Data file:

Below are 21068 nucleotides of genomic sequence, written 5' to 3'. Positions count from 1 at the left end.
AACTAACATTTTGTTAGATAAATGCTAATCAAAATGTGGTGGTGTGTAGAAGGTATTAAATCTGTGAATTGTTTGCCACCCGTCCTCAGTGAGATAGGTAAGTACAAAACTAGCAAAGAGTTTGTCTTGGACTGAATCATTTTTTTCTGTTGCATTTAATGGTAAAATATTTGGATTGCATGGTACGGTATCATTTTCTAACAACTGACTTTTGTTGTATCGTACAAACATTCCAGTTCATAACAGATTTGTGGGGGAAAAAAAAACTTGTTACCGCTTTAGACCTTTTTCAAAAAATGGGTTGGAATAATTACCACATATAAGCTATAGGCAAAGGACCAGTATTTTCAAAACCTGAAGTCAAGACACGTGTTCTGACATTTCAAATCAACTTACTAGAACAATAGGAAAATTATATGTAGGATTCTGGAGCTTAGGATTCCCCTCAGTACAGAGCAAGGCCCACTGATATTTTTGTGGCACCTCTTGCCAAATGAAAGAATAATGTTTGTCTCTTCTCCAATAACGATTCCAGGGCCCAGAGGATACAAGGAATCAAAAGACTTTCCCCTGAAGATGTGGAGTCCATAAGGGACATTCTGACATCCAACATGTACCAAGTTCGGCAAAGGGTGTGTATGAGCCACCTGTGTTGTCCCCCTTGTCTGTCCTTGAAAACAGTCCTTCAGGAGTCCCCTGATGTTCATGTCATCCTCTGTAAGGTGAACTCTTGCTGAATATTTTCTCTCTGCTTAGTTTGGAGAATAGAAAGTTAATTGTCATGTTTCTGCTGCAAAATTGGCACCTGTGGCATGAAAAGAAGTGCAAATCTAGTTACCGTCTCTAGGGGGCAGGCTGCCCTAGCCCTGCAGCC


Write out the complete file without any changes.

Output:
Below are 21068 nucleotides of genomic sequence, written 5' to 3'. Positions count from 1 at the left end.
AACTAACATTTTGTTAGATAAATGCTAATCAAAATGTGGTGGTGTGTAGAAGGTATTAAATCTGTGAATTGTTTGCCACCCGTCCTCAGTGAGATAGGTAAGTACAAAACTAGCAAAGAGTTTGTCTTGGACTGAATCATTTTTTTCTGTTGCATTTAATGGTAAAATATTTGGATTGCATGGTACGGTATCATTTTCTAACAACTGACTTTTGTTGTATCGTACAAACATTCCAGTTCATAACAGATTTGTGGGGGAAAAAAAAACTTGTTACCGCTTTAGACCTTTTTCAAAAAATGGGTTGGAATAATTACCACATATAAGCTATAGGCAAAGGACCAGTATTTTCAAAACCTGAAGTCAAGACACGTGTTCTGACATTTCAAATCAACTTACTAGAACAATAGGAAAATTATATGTAGGATTCTGGAGCTTAGGATTCCCCTCAGTACAGAGCAAGGCCCACTGATATTTTTGTGGCACCTCTTGCCAAATGAAAGAATAATGTTTGTCTCTTCTCCAATAACGATTCCAGGGCCCAGAGGATACAAGGAATCAAAAGACTTTCCCCTGAAGATGTGGAGTCCATAAGGGACATTCTGACATCCAACATGTACCAAGTTCGGCAAAGGGTGTGTATGAGCCACCTGTGTTGTCCCCCTTGTCTGTCCTTGAAAACAGTCCTTCAGGAGTCCCCTGATGTTCATGTCATCCTCTGTAAGGTGAACTCTTGCTGAATATTTTCTCTCTGCTTAGTTTGGAGAATAGAAAGTTAATTGTCATGTTTCTGCTGCAAAATTGGCACCTGTGGCATGAAAAGAAGTGCAAATCTAGTTACCGTCTCTAGGGGGCAGGCTGCCCTAGCCCTGCAGCC